On Tuesday evening she added, “If our team is successful, a record will be set and I will get up the next day and ride this peloton. I won’t get a day off. And I hope that our country will get one step closer to health and that things can return to normal. “

College basketball, for both men and women, has evolved like a teenager learning to drive with a clutch for the time being. Hundreds of games were postponed, canceled or postponed on the fly.

Few programs have been as badly affected as Stanford’s teams, which left Santa Clara County after health officials banned games and exercises there in late November. The Cardinal Women recently spent 10 days in Las Vegas. The players, coaches, and other staff wore masks outside their hotel rooms, ate takeaway meals (sometimes they sat outside in a hotel courtyard), got back to front on buses, were tested daily, and their temperatures were taken each time they were in one Arrived hotel gym for a workout or game.

After Tuesday’s game against Pacific in Stockton, California, Stanford’s team will head to Los Angeles on Wednesday, where they will play Southern California on Saturday and UCLA on Monday. From there, it will travel to Arizona for a game on New Years Day. There is no plan to play a home game until January 8th.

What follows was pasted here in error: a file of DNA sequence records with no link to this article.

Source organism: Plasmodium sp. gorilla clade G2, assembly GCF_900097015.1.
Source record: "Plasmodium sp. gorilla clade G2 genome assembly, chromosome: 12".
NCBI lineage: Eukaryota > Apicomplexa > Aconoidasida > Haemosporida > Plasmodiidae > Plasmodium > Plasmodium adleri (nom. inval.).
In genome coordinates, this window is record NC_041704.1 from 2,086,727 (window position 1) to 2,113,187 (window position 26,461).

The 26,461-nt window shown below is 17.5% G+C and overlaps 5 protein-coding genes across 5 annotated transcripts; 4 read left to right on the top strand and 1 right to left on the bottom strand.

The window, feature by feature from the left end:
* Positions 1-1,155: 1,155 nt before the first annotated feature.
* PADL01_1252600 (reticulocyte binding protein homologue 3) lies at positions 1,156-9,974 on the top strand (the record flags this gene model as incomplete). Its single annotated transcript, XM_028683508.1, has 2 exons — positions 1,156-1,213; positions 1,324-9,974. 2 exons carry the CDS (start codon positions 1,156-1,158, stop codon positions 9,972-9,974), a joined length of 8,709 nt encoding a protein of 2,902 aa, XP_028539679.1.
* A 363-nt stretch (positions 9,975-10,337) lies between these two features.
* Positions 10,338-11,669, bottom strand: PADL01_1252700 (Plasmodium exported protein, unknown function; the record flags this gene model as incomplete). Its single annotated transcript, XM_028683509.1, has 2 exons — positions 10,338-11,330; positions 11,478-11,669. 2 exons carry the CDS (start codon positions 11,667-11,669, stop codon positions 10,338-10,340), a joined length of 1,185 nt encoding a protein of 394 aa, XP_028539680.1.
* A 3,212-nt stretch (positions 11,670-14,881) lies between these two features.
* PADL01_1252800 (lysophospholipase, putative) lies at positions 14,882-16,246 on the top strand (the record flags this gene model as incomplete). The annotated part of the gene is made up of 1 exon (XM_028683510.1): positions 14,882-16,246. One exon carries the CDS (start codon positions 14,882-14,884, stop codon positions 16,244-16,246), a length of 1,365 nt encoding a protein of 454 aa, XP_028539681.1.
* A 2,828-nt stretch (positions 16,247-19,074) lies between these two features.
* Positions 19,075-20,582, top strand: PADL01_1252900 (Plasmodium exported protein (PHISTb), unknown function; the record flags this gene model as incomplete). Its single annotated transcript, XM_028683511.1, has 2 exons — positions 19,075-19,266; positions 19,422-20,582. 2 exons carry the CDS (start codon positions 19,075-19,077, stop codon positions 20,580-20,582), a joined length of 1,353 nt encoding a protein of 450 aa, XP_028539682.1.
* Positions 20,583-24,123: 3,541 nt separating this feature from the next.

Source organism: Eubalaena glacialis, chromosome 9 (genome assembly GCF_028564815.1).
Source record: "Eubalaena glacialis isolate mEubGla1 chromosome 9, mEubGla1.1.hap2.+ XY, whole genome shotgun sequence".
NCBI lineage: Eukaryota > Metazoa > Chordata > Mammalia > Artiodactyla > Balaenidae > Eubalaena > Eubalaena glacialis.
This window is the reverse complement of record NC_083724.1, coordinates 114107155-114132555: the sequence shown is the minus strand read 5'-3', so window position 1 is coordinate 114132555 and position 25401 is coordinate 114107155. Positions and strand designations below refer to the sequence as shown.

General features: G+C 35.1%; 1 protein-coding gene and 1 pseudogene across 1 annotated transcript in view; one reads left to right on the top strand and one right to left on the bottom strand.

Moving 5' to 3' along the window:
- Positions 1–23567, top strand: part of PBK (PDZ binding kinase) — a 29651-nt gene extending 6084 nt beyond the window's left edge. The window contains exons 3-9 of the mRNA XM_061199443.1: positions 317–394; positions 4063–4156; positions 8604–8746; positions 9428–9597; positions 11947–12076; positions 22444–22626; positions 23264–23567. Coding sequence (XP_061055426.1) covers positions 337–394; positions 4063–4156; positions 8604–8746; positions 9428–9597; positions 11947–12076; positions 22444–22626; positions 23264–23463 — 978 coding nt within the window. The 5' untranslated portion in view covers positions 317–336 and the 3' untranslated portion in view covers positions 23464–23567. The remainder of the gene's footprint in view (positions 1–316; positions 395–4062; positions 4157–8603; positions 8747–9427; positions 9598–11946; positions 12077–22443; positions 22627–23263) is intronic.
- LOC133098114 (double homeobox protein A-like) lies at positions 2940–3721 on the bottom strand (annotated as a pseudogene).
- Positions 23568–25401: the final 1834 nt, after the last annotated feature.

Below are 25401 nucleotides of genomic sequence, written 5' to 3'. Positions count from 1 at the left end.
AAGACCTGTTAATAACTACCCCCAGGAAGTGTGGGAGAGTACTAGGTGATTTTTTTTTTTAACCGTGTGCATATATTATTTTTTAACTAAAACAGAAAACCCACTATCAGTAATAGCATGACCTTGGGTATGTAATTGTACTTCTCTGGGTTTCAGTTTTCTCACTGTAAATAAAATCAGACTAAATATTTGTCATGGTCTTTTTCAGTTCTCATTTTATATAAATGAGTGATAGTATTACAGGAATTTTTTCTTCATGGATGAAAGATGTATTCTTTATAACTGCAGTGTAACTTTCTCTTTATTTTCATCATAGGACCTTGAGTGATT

“I’m not convinced we’re doing the right thing,” said VanDerveer, who trains with a megaphone so the players can hear her through their mask. “We are street fighters, but we cannot be street fighters. We are not nomads. “

She wondered if it wouldn’t make sense to pause the season with the anticipated flood of new cases. The extensive security measures have worried her players, she said, but so has the prospect of not returning home for Christmas. But there is also a joy of practicing and playing that should be taken into account – and why should their players be discouraged when they adhere to health protocols so carefully?

“We’re torn,” said VanDerveer. “Yes, we want to play. And yes, in our brains we know that it is probably safer not to travel around. But we can’t be the outlier. There is a kind of cognitive dissonance. We know it’s not for the best, but we do it because everyone else is. “